Part 2—Nuzzi cribs from Zernike: When Bridget Kelly sent that email, did she do so at the direction of her superiors within the Christie camp?
We can’t answer that question. To all intents and purposes, the Mastro report doesn’t ask.
Kelly’s famous email to David Wildstein said this: “Time for some traffic problems in Fort Lee.” Wildstein proceeded to plan, then execute, the now-famous access lane closings.
What did Kelly think she was doing when she sent that email to Wildstein? And did she check with her superiors before she sent it?
The Mastro report sheds little light on these basic questions. In one brief section (see page 120), the report says this:
“We interviewed dozens of witnesses inside and outside the Governor’s Office, and reviewed hundreds of thousands of documents...After thorough investigation, we have not found any evidence that anyone in the Governor’s Office, besides Kelly, approved of or had any other advance knowledge of the lane realignment before it was implemented on the morning of September 9, 2013.”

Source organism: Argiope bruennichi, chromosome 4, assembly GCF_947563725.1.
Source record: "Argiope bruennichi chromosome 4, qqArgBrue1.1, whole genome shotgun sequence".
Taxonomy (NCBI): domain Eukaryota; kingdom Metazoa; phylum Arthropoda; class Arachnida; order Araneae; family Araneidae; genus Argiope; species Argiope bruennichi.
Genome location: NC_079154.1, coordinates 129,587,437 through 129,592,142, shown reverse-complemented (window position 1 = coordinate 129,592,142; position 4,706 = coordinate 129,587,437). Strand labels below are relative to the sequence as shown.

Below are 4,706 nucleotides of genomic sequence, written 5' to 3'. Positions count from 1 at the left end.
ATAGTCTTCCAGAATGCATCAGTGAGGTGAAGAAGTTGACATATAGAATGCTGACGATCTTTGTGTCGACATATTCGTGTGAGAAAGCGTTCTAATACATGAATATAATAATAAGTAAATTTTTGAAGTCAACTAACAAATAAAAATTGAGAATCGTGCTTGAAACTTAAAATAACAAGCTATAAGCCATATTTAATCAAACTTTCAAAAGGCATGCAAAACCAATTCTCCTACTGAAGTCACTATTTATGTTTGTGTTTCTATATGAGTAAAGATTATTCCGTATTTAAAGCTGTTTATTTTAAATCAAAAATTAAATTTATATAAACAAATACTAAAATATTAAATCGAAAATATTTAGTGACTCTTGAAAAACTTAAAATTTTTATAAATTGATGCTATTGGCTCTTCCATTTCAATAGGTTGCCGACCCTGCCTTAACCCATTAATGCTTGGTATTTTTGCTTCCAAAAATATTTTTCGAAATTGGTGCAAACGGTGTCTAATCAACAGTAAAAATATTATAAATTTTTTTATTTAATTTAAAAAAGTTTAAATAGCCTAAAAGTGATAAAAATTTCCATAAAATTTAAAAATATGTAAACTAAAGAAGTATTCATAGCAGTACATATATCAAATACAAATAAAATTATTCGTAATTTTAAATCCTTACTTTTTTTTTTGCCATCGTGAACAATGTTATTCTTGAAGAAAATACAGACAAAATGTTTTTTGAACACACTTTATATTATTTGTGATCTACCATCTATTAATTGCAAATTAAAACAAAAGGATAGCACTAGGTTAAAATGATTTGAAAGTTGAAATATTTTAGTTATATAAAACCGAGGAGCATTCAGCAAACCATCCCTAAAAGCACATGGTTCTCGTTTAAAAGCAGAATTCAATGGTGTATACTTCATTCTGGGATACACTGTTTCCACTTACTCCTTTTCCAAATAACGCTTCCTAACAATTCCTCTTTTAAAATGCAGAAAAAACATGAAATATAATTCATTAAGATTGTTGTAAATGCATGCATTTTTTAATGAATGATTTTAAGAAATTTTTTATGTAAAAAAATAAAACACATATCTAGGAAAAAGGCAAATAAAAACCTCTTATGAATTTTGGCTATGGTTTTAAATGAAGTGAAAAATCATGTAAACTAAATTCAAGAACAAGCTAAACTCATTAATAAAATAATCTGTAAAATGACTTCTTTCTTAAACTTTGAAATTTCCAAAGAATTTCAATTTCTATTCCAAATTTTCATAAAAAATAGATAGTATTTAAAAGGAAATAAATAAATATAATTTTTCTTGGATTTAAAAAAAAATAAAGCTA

In interviews and in old emails, the investigators “found no evidence” that anyone other than Kelly had advance knowledge of Wildstein’s plan.
Kelly’s direct superior was Christie chief of staff Kevin O’Dowd. Did Kelly discuss the plan with O’Dowd? It’s a blindingly obvious question.
O’Dowd was interviewed for the Mastro report. What did he say when he was asked that question?
Presumably, O’Dowd said he didn’t discuss the plan with Kelly, and that may well be the truth. But the Mastro report pays almost no direct attention to O’Dowd.
Meanwhile, the report suggests that Kelly wouldn’t have run the Wildstein plan by Christie political chief Bill Stepien, who does receive direct attention in the report. She and Stepien had recently broken off a romance, the report says. For that reason, the report says, they weren’t communicating with each other.
Did someone above Bridget Kelly know about the lane closing plan? Did some such person approve the plan? These obvious questions are largely glossed within the Mastro report.
Reasoning extremely poorly, the Mastro report seems to conclude that the lack of evidence of approval means that no such approval took place. Needless to say, the lack of evidence can’t begin to settle this basic question. But near the end of its section about Fort Lee, the report directly adopts this unqualified, bold-faced conclusion:
No One In The Office Of The Governor Other Than Kelly Had Any Advance Knowledge Of The Lane Realignment Or Was Otherwise Involved In Approving ItIt may be true that no one else knew. But it’s monumentally dumb to offer that as a proven conclusion.